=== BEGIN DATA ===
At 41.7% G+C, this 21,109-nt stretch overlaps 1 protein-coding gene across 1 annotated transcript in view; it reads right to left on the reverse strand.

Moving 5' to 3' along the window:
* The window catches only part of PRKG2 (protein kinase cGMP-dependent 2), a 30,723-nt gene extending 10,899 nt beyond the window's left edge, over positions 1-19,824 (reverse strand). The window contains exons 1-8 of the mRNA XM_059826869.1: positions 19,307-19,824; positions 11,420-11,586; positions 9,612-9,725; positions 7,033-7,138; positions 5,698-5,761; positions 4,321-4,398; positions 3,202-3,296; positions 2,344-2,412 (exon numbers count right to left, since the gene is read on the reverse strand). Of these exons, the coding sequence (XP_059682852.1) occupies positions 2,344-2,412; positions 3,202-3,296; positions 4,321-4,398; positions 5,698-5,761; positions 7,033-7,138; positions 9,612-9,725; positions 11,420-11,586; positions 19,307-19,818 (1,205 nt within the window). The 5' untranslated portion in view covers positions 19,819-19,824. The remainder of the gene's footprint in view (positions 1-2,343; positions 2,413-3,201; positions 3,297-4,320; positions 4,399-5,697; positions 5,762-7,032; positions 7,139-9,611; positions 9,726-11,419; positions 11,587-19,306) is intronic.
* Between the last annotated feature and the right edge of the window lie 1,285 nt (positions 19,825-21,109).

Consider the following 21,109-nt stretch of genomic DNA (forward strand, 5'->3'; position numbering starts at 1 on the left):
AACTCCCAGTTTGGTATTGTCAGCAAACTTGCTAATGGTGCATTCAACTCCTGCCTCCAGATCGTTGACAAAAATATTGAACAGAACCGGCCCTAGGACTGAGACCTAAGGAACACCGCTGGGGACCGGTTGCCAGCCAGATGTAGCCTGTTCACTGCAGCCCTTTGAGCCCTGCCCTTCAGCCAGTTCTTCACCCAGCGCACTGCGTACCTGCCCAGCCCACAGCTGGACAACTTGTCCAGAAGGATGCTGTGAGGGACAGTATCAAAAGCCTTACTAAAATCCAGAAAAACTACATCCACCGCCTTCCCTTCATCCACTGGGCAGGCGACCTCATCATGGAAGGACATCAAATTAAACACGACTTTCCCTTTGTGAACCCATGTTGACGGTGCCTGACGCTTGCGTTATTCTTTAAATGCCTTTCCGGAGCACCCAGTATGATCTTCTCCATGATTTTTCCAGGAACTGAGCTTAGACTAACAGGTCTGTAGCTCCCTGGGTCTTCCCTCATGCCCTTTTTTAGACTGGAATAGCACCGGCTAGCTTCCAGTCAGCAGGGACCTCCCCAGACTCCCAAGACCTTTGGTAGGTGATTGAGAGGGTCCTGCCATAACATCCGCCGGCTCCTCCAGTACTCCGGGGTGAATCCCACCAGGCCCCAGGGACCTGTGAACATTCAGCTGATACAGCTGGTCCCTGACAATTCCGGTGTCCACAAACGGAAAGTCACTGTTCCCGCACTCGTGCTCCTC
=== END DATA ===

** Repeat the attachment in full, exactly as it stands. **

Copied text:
At 41.7% G+C, this 21,109-nt stretch overlaps 1 protein-coding gene across 1 annotated transcript in view; it reads right to left on the reverse strand.

Moving 5' to 3' along the window:
* The window catches only part of PRKG2 (protein kinase cGMP-dependent 2), a 30,723-nt gene extending 10,899 nt beyond the window's left edge, over positions 1-19,824 (reverse strand). The window contains exons 1-8 of the mRNA XM_059826869.1: positions 19,307-19,824; positions 11,420-11,586; positions 9,612-9,725; positions 7,033-7,138; positions 5,698-5,761; positions 4,321-4,398; positions 3,202-3,296; positions 2,344-2,412 (exon numbers count right to left, since the gene is read on the reverse strand). Of these exons, the coding sequence (XP_059682852.1) occupies positions 2,344-2,412; positions 3,202-3,296; positions 4,321-4,398; positions 5,698-5,761; positions 7,033-7,138; positions 9,612-9,725; positions 11,420-11,586; positions 19,307-19,818 (1,205 nt within the window). The 5' untranslated portion in view covers positions 19,819-19,824. The remainder of the gene's footprint in view (positions 1-2,343; positions 2,413-3,201; positions 3,297-4,320; positions 4,399-5,697; positions 5,762-7,032; positions 7,139-9,611; positions 9,726-11,419; positions 11,587-19,306) is intronic.
* Between the last annotated feature and the right edge of the window lie 1,285 nt (positions 19,825-21,109).

Consider the following 21,109-nt stretch of genomic DNA (forward strand, 5'->3'; position numbering starts at 1 on the left):
AACTCCCAGTTTGGTATTGTCAGCAAACTTGCTAATGGTGCATTCAACTCCTGCCTCCAGATCGTTGACAAAAATATTGAACAGAACCGGCCCTAGGACTGAGACCTAAGGAACACCGCTGGGGACCGGTTGCCAGCCAGATGTAGCCTGTTCACTGCAGCCCTTTGAGCCCTGCCCTTCAGCCAGTTCTTCACCCAGCGCACTGCGTACCTGCCCAGCCCACAGCTGGACAACTTGTCCAGAAGGATGCTGTGAGGGACAGTATCAAAAGCCTTACTAAAATCCAGAAAAACTACATCCACCGCCTTCCCTTCATCCACTGGGCAGGCGACCTCATCATGGAAGGACATCAAATTAAACACGACTTTCCCTTTGTGAACCCATGTTGACGGTGCCTGACGCTTGCGTTATTCTTTAAATGCCTTTCCGGAGCACCCAGTATGATCTTCTCCATGATTTTTCCAGGAACTGAGCTTAGACTAACAGGTCTGTAGCTCCCTGGGTCTTCCCTCATGCCCTTTTTTAGACTGGAATAGCACCGGCTAGCTTCCAGTCAGCAGGGACCTCCCCAGACTCCCAAGACCTTTGGTAGGTGATTGAGAGGGTCCTGCCATAACATCCGCCGGCTCCTCCAGTACTCCGGGGTGAATCCCACCAGGCCCCAGGGACCTGTGAACATTCAGCTGATACAGCTGGTCCCTGACAATTCCGGTGTCCACAAACGGAAAGTCACTGTTCCCGCACTCGTGCTCCTC